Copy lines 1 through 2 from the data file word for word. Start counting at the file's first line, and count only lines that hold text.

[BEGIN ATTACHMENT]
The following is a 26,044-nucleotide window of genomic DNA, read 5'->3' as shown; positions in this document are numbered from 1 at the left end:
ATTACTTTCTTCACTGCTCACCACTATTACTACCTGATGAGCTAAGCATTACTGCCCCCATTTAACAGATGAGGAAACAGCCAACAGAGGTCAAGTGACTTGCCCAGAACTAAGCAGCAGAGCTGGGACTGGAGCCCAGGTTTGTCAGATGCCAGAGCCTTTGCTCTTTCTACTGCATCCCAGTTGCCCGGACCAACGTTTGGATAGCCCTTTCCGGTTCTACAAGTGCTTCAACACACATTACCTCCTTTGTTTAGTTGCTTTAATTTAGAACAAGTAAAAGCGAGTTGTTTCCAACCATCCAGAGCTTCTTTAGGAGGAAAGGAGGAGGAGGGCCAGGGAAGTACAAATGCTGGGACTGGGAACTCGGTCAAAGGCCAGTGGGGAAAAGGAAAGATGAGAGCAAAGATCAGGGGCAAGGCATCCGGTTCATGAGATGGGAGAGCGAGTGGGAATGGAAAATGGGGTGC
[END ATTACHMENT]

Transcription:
The following is a 26,044-nucleotide window of genomic DNA, read 5'->3' as shown; positions in this document are numbered from 1 at the left end:
ATTACTTTCTTCACTGCTCACCACTATTACTACCTGATGAGCTAAGCATTACTGCCCCCATTTAACAGATGAGGAAACAGCCAACAGAGGTCAAGTGACTTGCCCAGAACTAAGCAGCAGAGCTGGGACTGGAGCCCAGGTTTGTCAGATGCCAGAGCCTTTGCTCTTTCTACTGCATCCCAGTTGCCCGGACCAACGTTTGGATAGCCCTTTCCGGTTCTACAAGTGCTTCAACACACATTACCTCCTTTGTTTAGTTGCTTTAATTTAGAACAAGTAAAAGCGAGTTGTTTCCAACCATCCAGAGCTTCTTTAGGAGGAAAGGAGGAGGAGGGCCAGGGAAGTACAAATGCTGGGACTGGGAACTCGGTCAAAGGCCAGTGGGGAAAAGGAAAGATGAGAGCAAAGATCAGGGGCAAGGCATCCGGTTCATGAGATGGGAGAGCGAGTGGGAATGGAAAATGGGGTGC